But when English manager Plum Warner entered the Australian dressing room during the third test at the Adelaide Oval to check on Woodfull after he was repeatedly hit, he was repelled by quote which has become amongst the game’s most repeated: “I don’t want to see you Mr Warner,” said Woodfull. “There are two teams out there; one is trying to play cricket and the other is not.”
Test cricket relies on the recounting of its eccentric gentlemanly traditions for its permanence. The ceremonies to markarbitrary individual achievements. The light flashing next to the fielder’s name on the antique Adelaide scoreboard, the mutual celebration of arbitrary milestones, sleeveless cable knit jerseys. The sacred woolen caps protected from branding. And it’s resisted selling out those traditions.
Friends who are five day fanatics, Ricky Ponting and Kevin Pietersen believe the pink ball has scarred the sanctity of the five day game. But I’m unsure how the shift of innings breaks from lunch to tea, and tea to supper, harms the tradition of the sport. Nor will the pink ball damage the statistical relevance of the game where technology has already created bats with edges thicker than Sir Don Bradman’s entire blade.
In between his shifts with the ABC, the voice of New Zealand cricket Bryan Waddle, told The Spinoff he believes day-night test cricket will be a permanent addition, but requires careful observation.
“Test match cricket is still the purest form of the game. It’s whether you can keep the integrity of the game. If you change too much, and they haven’t changed too much, just the colour of the ball, you lose the integrity of the game,” says Waddle.
“If the television audiences are big, the crowds turn up, and it generates the revenue it will be regarded as a success. That is the way the are going to judge the game as they go through the cycle of testing out the value.”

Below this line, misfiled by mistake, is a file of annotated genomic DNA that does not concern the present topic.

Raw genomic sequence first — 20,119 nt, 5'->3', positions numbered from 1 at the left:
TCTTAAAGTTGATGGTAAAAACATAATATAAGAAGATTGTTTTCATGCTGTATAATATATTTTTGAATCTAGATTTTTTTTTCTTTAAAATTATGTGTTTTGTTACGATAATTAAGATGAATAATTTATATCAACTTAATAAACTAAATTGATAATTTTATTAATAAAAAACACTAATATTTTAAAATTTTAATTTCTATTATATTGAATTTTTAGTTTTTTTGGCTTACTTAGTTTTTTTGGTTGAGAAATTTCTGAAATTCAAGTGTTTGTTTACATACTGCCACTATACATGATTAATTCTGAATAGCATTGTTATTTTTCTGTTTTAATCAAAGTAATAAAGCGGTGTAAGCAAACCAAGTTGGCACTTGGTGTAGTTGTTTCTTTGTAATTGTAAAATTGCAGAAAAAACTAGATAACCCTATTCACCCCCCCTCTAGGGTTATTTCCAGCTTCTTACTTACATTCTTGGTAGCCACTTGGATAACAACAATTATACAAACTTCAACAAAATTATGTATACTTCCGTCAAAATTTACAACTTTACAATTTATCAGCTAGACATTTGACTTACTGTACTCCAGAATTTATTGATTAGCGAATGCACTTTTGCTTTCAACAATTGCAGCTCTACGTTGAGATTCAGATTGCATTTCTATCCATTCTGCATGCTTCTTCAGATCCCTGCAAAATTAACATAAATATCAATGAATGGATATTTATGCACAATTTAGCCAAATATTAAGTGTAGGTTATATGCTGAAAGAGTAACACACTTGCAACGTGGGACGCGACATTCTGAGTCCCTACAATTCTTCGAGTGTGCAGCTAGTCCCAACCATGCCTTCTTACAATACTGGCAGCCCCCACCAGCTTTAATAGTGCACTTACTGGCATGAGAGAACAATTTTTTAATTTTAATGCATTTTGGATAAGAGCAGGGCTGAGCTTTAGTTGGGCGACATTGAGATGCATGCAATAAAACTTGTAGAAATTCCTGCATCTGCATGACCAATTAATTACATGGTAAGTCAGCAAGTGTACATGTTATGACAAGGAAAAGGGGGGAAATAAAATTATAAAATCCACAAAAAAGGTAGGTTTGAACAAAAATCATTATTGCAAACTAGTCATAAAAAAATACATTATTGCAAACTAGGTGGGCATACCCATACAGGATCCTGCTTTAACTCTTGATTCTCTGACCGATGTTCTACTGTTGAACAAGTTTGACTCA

In another three day test earlier this week, the farcical result in Nagpur where the pitch was a man-made natural disaster, shows test cricket needs more than a pink ball to remove the spectre of a slow collapse to superfluousness. But after Adelaide, suddenly the form has momentum for innovation.
Chat about altering the toss, to offer the visiting side the right to either bowl first or take a toss, to prevent pitch doctoring for the home side’s benefit, floated around the ground. The discussion around four day tests has begun again. And the endlessly mooted concept of a world Test championship was again in the media.
So much of test cricket is in need of no change. It’s a unique format and a special environment. It has an intimacy and scenery unlike any other sports. On Friday members queued from early in the morning to race to the unreserved seating in the Chappell, Bradman and Sir Edwin Smith stands, putting stickers on the seats to mark their territory. Yesterday Nathan Lyon turned at the top of his run up and acknowledged the Kiwi crowd ripping into his apparent dishonesty over his DRS reprieve yesterday.
The last two tests I went to at Eden Park, thrilling final sessions were played out in front of paltry crowds. The day-night concept was a small shift in a historic, traditional game, and it worked. But more needs to be done to revive this special part of the sport.